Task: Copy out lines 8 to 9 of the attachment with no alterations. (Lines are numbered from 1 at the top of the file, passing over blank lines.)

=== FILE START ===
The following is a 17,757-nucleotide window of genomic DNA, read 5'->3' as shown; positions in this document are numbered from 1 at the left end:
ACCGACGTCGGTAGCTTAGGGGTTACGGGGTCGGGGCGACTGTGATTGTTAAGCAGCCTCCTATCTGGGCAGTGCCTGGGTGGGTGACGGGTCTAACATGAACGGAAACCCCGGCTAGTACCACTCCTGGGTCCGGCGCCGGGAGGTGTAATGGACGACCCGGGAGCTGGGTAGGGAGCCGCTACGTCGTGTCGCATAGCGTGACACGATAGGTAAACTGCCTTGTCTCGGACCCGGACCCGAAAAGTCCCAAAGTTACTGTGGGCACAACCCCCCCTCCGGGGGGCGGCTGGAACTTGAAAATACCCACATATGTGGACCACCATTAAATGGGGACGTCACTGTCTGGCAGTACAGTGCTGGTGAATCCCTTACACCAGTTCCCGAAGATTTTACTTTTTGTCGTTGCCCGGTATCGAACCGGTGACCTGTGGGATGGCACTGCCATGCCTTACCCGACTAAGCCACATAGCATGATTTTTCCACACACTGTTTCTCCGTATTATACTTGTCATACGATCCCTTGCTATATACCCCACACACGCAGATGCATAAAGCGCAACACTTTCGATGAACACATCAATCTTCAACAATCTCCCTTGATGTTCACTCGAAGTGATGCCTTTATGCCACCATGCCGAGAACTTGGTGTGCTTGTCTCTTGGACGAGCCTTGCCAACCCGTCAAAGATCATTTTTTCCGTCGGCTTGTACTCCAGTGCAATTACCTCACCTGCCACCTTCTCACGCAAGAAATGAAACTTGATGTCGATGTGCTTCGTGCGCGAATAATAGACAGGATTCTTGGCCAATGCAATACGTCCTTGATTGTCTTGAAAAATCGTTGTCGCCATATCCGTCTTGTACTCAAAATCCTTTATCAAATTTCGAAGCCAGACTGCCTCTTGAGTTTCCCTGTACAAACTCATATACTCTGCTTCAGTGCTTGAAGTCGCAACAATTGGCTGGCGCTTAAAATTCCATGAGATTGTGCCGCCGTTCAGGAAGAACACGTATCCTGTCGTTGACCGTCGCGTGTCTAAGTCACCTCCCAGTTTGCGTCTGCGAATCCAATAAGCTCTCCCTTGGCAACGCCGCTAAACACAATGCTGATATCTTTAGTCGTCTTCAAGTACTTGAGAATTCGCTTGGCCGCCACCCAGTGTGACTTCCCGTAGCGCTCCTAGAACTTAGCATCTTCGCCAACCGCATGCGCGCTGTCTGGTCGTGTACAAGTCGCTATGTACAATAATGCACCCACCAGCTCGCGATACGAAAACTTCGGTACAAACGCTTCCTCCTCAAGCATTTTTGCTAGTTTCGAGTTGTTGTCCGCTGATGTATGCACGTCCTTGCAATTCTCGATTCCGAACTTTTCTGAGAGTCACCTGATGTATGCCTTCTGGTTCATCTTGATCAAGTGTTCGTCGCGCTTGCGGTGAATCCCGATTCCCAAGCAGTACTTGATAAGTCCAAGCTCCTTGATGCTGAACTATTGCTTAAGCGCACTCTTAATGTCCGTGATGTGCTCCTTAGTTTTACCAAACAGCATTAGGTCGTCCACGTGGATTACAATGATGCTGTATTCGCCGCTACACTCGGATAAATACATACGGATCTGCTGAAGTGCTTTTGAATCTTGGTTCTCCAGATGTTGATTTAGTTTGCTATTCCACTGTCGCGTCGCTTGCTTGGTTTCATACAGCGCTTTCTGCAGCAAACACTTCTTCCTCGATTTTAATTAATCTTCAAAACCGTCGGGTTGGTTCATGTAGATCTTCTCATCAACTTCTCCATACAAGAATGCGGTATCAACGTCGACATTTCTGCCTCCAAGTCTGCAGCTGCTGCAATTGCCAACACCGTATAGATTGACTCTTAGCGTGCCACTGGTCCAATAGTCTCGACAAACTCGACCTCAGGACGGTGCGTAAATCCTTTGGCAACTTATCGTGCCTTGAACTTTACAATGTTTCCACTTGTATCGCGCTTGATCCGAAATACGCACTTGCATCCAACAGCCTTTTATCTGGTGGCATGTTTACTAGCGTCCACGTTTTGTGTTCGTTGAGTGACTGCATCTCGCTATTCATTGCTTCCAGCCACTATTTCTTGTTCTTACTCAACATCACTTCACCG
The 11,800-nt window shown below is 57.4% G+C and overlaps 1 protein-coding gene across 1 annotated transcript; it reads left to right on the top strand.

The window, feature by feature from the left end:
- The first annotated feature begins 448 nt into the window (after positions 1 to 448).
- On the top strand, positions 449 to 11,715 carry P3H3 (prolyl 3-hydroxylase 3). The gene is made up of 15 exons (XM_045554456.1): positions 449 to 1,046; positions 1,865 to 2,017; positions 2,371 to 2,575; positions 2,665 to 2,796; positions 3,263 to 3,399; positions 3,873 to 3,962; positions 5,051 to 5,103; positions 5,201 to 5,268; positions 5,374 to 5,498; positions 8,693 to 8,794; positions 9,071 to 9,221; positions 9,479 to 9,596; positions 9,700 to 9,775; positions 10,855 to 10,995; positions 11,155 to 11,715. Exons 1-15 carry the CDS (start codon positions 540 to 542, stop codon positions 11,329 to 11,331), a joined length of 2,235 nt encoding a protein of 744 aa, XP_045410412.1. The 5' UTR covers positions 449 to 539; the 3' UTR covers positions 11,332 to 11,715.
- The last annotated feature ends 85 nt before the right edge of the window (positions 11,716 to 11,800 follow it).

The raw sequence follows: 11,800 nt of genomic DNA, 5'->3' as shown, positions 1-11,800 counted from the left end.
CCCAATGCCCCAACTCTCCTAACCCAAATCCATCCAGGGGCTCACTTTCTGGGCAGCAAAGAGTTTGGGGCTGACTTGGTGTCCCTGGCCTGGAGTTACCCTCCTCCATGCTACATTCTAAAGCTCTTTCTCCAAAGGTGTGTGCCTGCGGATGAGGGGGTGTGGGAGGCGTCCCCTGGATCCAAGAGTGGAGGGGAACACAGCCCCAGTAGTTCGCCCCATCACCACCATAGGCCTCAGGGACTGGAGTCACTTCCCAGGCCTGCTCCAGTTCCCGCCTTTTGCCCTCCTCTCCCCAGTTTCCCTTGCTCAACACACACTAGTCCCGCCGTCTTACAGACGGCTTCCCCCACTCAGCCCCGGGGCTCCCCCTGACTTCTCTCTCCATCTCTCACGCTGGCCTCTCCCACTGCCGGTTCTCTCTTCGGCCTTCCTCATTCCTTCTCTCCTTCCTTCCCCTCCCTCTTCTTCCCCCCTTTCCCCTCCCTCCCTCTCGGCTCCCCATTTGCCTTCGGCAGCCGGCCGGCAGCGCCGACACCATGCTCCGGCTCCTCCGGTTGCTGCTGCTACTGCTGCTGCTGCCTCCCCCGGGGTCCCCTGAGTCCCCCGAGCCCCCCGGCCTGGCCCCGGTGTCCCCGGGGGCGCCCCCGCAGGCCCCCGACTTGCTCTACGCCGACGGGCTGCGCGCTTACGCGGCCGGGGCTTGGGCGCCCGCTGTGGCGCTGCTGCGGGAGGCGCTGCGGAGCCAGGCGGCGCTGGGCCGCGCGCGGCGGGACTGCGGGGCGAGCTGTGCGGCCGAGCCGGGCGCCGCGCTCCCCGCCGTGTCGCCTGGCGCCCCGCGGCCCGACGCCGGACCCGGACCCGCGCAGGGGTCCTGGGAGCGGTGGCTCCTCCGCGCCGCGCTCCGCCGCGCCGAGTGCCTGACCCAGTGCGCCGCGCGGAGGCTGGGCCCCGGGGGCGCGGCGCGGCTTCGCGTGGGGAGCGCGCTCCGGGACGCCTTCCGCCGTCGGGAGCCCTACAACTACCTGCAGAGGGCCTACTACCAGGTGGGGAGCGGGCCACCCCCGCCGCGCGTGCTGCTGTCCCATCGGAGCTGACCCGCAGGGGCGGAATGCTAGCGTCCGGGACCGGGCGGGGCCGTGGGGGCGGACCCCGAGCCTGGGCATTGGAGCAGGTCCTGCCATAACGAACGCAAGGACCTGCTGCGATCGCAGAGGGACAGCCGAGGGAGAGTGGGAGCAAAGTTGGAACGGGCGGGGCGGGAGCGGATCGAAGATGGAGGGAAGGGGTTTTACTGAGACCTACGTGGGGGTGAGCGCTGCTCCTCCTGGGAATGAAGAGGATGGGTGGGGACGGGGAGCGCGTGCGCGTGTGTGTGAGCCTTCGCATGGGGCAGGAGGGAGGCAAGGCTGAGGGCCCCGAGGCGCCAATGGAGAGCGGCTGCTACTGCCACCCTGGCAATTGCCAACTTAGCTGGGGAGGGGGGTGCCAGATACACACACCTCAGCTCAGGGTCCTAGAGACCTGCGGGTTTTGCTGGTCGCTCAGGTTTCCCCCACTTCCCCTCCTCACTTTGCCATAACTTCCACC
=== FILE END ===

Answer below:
The raw sequence follows: 11,800 nt of genomic DNA, 5'->3' as shown, positions 1-11,800 counted from the left end.
CCCAATGCCCCAACTCTCCTAACCCAAATCCATCCAGGGGCTCACTTTCTGGGCAGCAAAGAGTTTGGGGCTGACTTGGTGTCCCTGGCCTGGAGTTACCCTCCTCCATGCTACATTCTAAAGCTCTTTCTCCAAAGGTGTGTGCCTGCGGATGAGGGGGTGTGGGAGGCGTCCCCTGGATCCAAGAGTGGAGGGGAACACAGCCCCAGTAGTTCGCCCCATCACCACCATAGGCCTCAGGGACTGGAGTCACTTCCCAGGCCTGCTCCAGTTCCCGCCTTTTGCCCTCCTCTCCCCAGTTTCCCTTGCTCAACACACACTAGTCCCGCCGTCTTACAGACGGCTTCCCCCACTCAGCCCCGGGGCTCCCCCTGACTTCTCTCTCCATCTCTCACGCTGGCCTCTCCCACTGCCGGTTCTCTCTTCGGCCTTCCTCATTCCTTCTCTCCTTCCTTCCCCTCCCTCTTCTTCCCCCCTTTCCCCTCCCTCCCTCTCGGCTCCCCATTTGCCTTCGGCAGCCGGCCGGCAGCGCCGACACCATGCTCCGGCTCCTCCGGTTGCTGCTGCTACTGCTGCTGCTGCCTCCCCCGGGGTCCCCTGAGTCCCCCGAGCCCCCCGGCCTGGCCCCGGTGTCCCCGGGGGCGCCCCCGCAGGCCCCCGACTTGCTCTACGCCGACGGGCTGCGCGCTTACGCGGCCGGGGCTTGGGCGCCCGCTGTGGCGCTGCTGCGGGAGGCGCTGCGGAGCCAGGCGGCGCTGGGCCGCGCGCGGCGGGACTGCGGGGCGAGCTGTGCGGCCGAGCCGGGCGCCGCGCTCCCCGCCGTGTCGCCTGGCGCCCCGCGGCCCGACGCCGGACCCGGACCCGCGCAGGGGTCCTGGGAGCGGTGGCTCCTCCGCGCCGCGCTCCGCCGCGCCGAGTGCCTGACCCAGTGCGCCGCGCGGAGGCTGGGCCCCGGGGGCGCGGCGCGGCTTCGCGTGGGGAGCGCGCTCCGGGACGCCTTCCGCCGTCGGGAGCCCTACAACTACCTGCAGAGGGCCTACTACCAGGTGGGGAGCGGGCCACCCCCGCCGCGCGTGCTGCTGTCCCATCGGAGCTGACCCGCAGGGGCGGAATGCTAGCGTCCGGGACCGGGCGGGGCCGTGGGGGCGGACCCCGAGCCTGGGCATTGGAGCAGGTCCTGCCATAACGAACGCAAGGACCTGCTGCGATCGCAGAGGGACAGCCGAGGGAGAGTGGGAGCAAAGTTGGAACGGGCGGGGCGGGAGCGGATCGAAGATGGAGGGAAGGGGTTTTACTGAGACCTACGTGGGGGTGAGCGCTGCTCCTCCTGGGAATGAAGAGGATGGGTGGGGACGGGGAGCGCGTGCGCGTGTGTGTGAGCCTTCGCATGGGGCAGGAGGGAGGCAAGGCTGAGGGCCCCGAGGCGCCAATGGAGAGCGGCTGCTACTGCCACCCTGGCAATTGCCAACTTAGCTGGGGAGGGGGGTGCCAGATACACACACCTCAGCTCAGGGTCCTAGAGACCTGCGGGTTTTGCTGGTCGCTCAGGTTTCCCCCACTTCCCCTCCTCACTTTGCCATAACTTCCACC